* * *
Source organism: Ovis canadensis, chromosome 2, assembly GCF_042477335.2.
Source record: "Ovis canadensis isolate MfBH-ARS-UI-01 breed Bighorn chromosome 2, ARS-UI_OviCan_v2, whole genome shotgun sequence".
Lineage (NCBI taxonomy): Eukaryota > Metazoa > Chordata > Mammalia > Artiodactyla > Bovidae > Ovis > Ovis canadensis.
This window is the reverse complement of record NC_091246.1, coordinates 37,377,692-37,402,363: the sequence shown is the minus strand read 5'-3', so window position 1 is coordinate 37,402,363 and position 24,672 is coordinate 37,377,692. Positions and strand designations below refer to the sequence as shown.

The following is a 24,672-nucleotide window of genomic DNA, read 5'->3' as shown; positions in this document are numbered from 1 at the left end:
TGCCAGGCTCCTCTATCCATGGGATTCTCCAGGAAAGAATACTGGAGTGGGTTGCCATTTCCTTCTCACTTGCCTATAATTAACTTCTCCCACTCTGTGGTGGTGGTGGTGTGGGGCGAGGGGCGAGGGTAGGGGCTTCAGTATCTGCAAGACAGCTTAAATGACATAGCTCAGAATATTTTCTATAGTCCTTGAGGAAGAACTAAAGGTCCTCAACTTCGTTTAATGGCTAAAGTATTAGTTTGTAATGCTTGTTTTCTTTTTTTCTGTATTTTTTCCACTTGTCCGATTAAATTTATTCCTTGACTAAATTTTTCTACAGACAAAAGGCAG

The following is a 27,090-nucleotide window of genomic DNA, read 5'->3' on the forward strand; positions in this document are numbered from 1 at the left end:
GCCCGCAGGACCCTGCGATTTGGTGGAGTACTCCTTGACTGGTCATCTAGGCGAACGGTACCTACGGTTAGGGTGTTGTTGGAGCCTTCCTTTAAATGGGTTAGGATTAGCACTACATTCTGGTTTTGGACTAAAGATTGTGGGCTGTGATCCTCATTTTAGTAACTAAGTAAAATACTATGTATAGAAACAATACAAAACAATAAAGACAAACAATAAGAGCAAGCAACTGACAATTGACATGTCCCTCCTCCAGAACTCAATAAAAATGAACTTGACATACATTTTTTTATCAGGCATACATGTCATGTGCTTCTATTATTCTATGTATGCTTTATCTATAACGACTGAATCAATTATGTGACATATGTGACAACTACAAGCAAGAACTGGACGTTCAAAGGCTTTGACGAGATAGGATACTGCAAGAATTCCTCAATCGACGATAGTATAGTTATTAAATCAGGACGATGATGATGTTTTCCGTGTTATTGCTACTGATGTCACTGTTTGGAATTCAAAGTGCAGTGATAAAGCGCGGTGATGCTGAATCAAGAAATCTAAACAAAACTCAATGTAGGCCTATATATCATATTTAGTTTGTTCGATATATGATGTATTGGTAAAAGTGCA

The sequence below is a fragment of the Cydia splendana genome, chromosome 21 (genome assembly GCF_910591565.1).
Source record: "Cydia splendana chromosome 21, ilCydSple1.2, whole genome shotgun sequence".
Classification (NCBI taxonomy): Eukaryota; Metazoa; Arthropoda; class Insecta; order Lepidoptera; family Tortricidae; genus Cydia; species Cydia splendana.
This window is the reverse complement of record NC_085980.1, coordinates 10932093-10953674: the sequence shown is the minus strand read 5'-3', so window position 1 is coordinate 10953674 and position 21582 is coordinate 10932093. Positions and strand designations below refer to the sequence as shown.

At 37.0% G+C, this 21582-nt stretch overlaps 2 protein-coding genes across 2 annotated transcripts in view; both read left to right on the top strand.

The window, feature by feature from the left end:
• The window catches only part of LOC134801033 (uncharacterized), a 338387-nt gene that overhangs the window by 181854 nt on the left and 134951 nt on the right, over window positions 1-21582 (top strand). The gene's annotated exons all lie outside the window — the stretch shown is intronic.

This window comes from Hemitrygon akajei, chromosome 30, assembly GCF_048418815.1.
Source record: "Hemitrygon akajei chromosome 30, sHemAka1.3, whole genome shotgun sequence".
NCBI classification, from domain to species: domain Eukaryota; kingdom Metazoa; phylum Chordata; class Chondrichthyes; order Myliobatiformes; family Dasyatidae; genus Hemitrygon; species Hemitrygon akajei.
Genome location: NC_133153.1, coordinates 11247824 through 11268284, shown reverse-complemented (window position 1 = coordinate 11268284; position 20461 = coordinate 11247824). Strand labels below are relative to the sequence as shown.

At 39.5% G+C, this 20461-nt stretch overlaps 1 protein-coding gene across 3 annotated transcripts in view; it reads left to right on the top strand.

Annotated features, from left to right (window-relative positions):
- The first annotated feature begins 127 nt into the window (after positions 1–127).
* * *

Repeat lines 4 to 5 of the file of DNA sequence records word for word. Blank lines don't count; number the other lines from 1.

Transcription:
This window is the reverse complement of record NC_091246.1, coordinates 37,377,692-37,402,363: the sequence shown is the minus strand read 5'-3', so window position 1 is coordinate 37,402,363 and position 24,672 is coordinate 37,377,692. Positions and strand designations below refer to the sequence as shown.

The following is a 24,672-nucleotide window of genomic DNA, read 5'->3' as shown; positions in this document are numbered from 1 at the left end: